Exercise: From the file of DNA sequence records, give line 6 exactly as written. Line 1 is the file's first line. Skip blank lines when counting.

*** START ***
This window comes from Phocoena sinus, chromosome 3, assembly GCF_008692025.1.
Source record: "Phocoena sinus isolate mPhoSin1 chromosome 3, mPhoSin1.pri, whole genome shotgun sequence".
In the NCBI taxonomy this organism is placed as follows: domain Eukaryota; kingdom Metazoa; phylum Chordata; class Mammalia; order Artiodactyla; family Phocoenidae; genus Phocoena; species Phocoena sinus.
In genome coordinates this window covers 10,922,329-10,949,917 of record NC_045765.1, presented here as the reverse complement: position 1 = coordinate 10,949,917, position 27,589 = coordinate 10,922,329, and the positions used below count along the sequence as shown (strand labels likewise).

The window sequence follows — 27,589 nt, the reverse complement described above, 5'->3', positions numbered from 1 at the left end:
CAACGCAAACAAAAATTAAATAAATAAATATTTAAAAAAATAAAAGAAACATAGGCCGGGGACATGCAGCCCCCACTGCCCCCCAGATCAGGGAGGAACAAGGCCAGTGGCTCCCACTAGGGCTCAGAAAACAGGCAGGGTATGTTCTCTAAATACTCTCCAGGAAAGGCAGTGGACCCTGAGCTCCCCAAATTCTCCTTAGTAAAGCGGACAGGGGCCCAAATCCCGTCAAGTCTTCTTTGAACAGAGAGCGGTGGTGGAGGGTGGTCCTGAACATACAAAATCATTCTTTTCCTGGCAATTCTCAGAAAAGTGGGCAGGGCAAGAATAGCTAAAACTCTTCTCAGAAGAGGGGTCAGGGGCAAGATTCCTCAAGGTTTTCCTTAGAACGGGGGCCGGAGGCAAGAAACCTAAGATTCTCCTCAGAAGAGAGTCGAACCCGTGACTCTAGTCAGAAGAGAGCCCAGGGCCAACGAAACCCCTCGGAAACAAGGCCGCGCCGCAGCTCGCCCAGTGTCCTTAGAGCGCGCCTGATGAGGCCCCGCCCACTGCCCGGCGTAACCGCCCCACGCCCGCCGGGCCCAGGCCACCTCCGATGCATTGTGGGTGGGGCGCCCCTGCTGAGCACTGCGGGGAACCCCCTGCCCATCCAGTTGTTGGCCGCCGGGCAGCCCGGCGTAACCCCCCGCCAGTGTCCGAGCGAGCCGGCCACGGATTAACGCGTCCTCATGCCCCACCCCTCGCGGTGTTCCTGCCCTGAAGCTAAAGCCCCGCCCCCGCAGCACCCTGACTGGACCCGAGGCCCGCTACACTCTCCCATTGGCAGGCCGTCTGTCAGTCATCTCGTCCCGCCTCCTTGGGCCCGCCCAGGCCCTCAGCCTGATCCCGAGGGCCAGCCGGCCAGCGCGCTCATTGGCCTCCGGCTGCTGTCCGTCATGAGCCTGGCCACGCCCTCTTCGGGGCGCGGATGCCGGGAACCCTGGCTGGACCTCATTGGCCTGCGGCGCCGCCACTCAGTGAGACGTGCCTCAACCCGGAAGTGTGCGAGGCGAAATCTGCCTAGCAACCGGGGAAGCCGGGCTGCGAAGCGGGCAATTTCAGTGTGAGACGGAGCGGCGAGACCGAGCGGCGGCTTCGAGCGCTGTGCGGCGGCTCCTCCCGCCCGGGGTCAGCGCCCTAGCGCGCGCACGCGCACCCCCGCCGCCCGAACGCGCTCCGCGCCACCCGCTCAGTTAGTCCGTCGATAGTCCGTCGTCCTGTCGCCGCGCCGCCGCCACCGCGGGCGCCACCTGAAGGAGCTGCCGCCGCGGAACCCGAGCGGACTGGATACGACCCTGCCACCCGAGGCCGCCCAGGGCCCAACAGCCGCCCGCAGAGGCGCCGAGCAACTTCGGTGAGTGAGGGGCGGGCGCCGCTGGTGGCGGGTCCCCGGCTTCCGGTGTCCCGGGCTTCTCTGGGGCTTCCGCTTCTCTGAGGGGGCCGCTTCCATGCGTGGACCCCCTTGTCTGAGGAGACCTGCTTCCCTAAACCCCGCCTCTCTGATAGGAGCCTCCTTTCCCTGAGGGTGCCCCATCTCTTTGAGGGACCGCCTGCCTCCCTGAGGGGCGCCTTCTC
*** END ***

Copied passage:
CAACGCAAACAAAAATTAAATAAATAAATATTTAAAAAAATAAAAGAAACATAGGCCGGGGACATGCAGCCCCCACTGCCCCCCAGATCAGGGAGGAACAAGGCCAGTGGCTCCCACTAGGGCTCAGAAAACAGGCAGGGTATGTTCTCTAAATACTCTCCAGGAAAGGCAGTGGACCCTGAGCTCCCCAAATTCTCCTTAGTAAAGCGGACAGGGGCCCAAATCCCGTCAAGTCTTCTTTGAACAGAGAGCGGTGGTGGAGGGTGGTCCTGAACATACAAAATCATTCTTTTCCTGGCAATTCTCAGAAAAGTGGGCAGGGCAAGAATAGCTAAAACTCTTCTCAGAAGAGGGGTCAGGGGCAAGATTCCTCAAGGTTTTCCTTAGAACGGGGGCCGGAGGCAAGAAACCTAAGATTCTCCTCAGAAGAGAGTCGAACCCGTGACTCTAGTCAGAAGAGAGCCCAGGGCCAACGAAACCCCTCGGAAACAAGGCCGCGCCGCAGCTCGCCCAGTGTCCTTAGAGCGCGCCTGATGAGGCCCCGCCCACTGCCCGGCGTAACCGCCCCACGCCCGCCGGGCCCAGGCCACCTCCGATGCATTGTGGGTGGGGCGCCCCTGCTGAGCACTGCGGGGAACCCCCTGCCCATCCAGTTGTTGGCCGCCGGGCAGCCCGGCGTAACCCCCCGCCAGTGTCCGAGCGAGCCGGCCACGGATTAACGCGTCCTCATGCCCCACCCCTCGCGGTGTTCCTGCCCTGAAGCTAAAGCCCCGCCCCCGCAGCACCCTGACTGGACCCGAGGCCCGCTACACTCTCCCATTGGCAGGCCGTCTGTCAGTCATCTCGTCCCGCCTCCTTGGGCCCGCCCAGGCCCTCAGCCTGATCCCGAGGGCCAGCCGGCCAGCGCGCTCATTGGCCTCCGGCTGCTGTCCGTCATGAGCCTGGCCACGCCCTCTTCGGGGCGCGGATGCCGGGAACCCTGGCTGGACCTCATTGGCCTGCGGCGCCGCCACTCAGTGAGACGTGCCTCAACCCGGAAGTGTGCGAGGCGAAATCTGCCTAGCAACCGGGGAAGCCGGGCTGCGAAGCGGGCAATTTCAGTGTGAGACGGAGCGGCGAGACCGAGCGGCGGCTTCGAGCGCTGTGCGGCGGCTCCTCCCGCCCGGGGTCAGCGCCCTAGCGCGCGCACGCGCACCCCCGCCGCCCGAACGCGCTCCGCGCCACCCGCTCAGTTAGTCCGTCGATAGTCCGTCGTCCTGTCGCCGCGCCGCCGCCACCGCGGGCGCCACCTGAAGGAGCTGCCGCCGCGGAACCCGAGCGGACTGGATACGACCCTGCCACCCGAGGCCGCCCAGGGCCCAACAGCCGCCCGCAGAGGCGCCGAGCAACTTCGGTGAGTGAGGGGCGGGCGCCGCTGGTGGCGGGTCCCCGGCTTCCGGTGTCCCGGGCTTCTCTGGGGCTTCCGCTTCTCTGAGGGGGCCGCTTCCATGCGTGGACCCCCTTGTCTGAGGAGACCTGCTTCCCTAAACCCCGCCTCTCTGATAGGAGCCTCCTTTCCCTGAGGGTGCCCCATCTCTTTGAGGGACCGCCTGCCTCCCTGAGGGGCGCCTTCTC